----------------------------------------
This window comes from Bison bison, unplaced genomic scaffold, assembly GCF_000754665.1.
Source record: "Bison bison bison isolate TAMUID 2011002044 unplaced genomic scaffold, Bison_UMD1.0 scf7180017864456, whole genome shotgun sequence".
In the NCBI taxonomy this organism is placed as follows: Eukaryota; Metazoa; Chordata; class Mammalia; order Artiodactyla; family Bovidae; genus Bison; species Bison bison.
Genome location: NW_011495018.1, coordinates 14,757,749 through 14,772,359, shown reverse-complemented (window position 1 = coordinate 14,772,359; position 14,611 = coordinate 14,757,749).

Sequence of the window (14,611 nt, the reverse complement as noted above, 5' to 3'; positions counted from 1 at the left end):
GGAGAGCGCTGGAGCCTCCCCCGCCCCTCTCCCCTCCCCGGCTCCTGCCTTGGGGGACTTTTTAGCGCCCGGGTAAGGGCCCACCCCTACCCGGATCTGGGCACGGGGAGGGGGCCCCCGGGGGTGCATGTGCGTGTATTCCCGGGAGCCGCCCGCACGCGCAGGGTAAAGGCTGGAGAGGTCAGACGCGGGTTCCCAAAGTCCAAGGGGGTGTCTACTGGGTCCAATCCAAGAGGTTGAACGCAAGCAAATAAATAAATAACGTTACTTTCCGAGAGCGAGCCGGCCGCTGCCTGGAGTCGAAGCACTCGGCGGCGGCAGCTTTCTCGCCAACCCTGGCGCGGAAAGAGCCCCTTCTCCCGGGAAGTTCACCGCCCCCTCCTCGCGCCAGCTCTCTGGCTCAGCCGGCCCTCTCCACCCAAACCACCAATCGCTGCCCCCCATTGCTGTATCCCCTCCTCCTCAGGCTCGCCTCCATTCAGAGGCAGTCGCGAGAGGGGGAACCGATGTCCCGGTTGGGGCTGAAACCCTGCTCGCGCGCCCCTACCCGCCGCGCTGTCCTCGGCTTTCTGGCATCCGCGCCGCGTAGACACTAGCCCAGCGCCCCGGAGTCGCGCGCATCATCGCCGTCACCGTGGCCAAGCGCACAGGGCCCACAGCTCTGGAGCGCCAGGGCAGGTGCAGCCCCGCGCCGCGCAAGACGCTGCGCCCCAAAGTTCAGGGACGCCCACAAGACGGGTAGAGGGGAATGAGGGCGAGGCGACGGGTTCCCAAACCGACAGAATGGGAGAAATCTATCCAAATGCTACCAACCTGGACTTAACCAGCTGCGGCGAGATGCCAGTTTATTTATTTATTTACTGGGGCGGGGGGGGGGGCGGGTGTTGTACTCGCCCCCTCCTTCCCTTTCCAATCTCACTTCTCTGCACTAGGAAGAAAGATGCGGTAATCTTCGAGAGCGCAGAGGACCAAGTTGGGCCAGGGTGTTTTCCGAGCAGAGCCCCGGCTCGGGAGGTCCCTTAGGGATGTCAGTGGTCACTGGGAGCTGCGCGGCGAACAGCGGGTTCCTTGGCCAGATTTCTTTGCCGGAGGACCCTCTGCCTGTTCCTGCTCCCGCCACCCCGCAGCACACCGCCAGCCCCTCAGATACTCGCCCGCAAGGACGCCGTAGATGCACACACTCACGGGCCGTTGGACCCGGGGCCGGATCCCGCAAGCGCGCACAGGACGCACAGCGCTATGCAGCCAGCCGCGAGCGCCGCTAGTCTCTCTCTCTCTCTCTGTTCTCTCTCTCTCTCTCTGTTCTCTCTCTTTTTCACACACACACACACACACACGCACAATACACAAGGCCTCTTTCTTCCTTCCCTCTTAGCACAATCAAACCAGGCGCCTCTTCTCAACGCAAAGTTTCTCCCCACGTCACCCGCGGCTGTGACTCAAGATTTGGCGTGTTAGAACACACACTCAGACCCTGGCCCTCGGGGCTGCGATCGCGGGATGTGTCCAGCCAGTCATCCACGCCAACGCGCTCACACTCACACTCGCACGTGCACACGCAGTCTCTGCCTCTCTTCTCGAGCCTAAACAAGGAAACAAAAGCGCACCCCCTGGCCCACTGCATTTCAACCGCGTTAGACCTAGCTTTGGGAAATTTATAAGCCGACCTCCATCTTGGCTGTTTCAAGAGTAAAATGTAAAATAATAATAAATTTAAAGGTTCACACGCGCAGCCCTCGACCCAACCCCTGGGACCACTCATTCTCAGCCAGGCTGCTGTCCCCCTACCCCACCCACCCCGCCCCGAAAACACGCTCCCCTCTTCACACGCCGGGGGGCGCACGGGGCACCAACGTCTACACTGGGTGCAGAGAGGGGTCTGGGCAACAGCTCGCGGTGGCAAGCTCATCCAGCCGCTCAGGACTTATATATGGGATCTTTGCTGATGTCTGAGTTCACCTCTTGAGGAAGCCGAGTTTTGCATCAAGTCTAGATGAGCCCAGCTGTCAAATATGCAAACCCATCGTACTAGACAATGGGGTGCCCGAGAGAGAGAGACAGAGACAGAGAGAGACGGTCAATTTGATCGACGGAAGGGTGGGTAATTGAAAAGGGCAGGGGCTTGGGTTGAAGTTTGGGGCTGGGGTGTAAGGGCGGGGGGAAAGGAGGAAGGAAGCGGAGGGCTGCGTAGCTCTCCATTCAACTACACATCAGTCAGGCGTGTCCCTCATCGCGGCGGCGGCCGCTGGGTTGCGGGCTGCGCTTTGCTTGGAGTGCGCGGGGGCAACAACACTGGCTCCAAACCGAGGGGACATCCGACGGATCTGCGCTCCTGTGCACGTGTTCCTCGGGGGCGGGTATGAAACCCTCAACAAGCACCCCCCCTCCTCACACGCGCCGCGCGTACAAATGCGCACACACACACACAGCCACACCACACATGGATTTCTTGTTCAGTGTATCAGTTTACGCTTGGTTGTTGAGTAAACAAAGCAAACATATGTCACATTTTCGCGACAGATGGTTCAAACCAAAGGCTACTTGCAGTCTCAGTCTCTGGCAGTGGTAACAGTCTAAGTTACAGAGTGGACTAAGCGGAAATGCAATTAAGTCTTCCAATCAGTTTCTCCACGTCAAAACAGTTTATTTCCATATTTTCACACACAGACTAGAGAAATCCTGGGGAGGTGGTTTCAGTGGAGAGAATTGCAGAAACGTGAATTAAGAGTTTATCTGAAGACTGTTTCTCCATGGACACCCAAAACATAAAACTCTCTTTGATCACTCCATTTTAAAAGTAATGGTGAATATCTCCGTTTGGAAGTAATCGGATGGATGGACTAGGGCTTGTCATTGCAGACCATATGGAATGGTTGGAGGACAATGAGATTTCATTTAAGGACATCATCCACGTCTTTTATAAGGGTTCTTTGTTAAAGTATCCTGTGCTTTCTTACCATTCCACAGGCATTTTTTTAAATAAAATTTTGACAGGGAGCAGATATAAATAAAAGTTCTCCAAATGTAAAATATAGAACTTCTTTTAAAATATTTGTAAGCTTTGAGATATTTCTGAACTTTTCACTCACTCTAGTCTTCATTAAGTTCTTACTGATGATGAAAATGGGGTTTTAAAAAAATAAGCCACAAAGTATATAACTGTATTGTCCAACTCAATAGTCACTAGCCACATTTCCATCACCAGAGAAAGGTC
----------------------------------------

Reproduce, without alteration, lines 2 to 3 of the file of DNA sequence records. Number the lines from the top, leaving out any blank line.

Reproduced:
Source record: "Bison bison bison isolate TAMUID 2011002044 unplaced genomic scaffold, Bison_UMD1.0 scf7180017864456, whole genome shotgun sequence".
In the NCBI taxonomy this organism is placed as follows: Eukaryota; Metazoa; Chordata; class Mammalia; order Artiodactyla; family Bovidae; genus Bison; species Bison bison.